Married, Filing Separately
was always our tax status. There's no lovein money. Sometimes there's no love in love.Sometimes love is a fish-gillslit in your heart through which you learnto breathe. That's how it was.When I found the long silver hooksof another woman's earringsin his bathroom drawer, I raisedan eyebrow. I said, "Oh." Sometimesa waterspout rises from the lake or twistsfrom the sky to its surface, and afterthis column reaches land with its silvery skin,the trees it's touched look like they've beenthrough a blender. That's how it was.Day after day, I learned to empty myselfinto the basins of another's need. At night,driving through the Poconos, you might seeno more road beyond the bend you're rounding.At night, at home, you might hear the steadydrip of resentment's leaky taps. I drovetwo thousand miles each month to my jobbecause of love. Sometimes marriageis like that. Sometimes it's the sugar substitutehe spilled daily on the kitchen counter, its littlepackets crusted to a ring of cream. Sometimesmarriage is the hallucination of a dead baby sealon the side of the highway. "And how woulda seal wind up in the mountains," he said."How indeed," I said, willing by then to believeor disbelieve anything. The accountant seemedconfused the first time we said we wantedto file taxes that way. It's the loans, weexplained. Blah blah blah. Still, the separatenessfelt symbolic. The student loans were his,were bottomless. I threw my money into them tooand thought this was love. Amelia's earringshad silver leaves and teardropsof cubic zirconia. I knew her namebecause of Facebook. "I was lonelywhen you were away," he said. "She only came overto show me some yoga and smoke some pot."I looked at the wall above his headand said, "Oh," and what I meant wasdead baby seal, ribboned trees. What I meantwas the till is empty—I have no more dollars left to give.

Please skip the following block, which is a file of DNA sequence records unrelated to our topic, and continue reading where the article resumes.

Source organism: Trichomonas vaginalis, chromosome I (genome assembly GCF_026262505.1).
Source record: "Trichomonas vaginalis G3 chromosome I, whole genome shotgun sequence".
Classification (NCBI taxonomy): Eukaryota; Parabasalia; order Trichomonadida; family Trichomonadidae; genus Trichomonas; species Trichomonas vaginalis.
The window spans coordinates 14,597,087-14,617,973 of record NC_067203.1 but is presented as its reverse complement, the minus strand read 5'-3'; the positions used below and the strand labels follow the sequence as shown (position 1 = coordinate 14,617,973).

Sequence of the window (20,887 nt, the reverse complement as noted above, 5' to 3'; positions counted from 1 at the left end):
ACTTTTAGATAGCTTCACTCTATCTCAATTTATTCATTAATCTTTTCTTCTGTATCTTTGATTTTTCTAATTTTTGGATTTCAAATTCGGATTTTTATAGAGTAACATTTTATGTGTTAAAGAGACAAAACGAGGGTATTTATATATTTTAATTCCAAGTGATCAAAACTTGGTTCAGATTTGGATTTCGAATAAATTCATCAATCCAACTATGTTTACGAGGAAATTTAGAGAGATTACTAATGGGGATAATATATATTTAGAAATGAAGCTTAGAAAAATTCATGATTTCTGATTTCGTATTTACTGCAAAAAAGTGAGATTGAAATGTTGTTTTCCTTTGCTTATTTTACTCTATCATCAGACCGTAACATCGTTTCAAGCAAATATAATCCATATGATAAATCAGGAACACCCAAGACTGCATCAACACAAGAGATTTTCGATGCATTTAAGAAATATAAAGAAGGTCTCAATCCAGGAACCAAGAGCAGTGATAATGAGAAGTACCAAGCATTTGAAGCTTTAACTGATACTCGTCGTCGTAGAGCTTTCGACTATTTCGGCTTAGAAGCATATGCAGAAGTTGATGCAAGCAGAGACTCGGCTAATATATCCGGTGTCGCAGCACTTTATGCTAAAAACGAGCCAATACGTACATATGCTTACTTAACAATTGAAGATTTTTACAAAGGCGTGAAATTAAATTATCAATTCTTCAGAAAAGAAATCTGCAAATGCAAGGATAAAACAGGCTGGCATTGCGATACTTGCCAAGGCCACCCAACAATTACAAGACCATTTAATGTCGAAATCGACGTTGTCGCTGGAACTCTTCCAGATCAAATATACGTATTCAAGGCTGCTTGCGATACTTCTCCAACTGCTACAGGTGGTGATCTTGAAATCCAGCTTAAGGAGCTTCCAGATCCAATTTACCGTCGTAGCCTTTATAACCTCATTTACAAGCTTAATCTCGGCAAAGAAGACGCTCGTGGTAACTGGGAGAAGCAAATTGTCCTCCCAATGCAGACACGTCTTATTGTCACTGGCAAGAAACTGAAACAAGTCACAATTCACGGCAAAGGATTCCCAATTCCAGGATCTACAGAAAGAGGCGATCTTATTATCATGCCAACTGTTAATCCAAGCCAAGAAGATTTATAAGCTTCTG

Copyright © 2022 by Claire McQuerry.
All rights reserved.
Reproduced by Poetry Daily with permission.
Claire McQuerry’s poetry has appeared in Tin House, Poetry Northwest, Waxwing, Fugue, The Gettysburg Review, The Cincinnati Review, and other journals. Her poetry collection Lacemakers (Southern Illinois University Press, 2012) won the Crab Orchard First Book Prize and was a finalist for the Washington State Book Award. She is an Assistant Professor at Bradley University.
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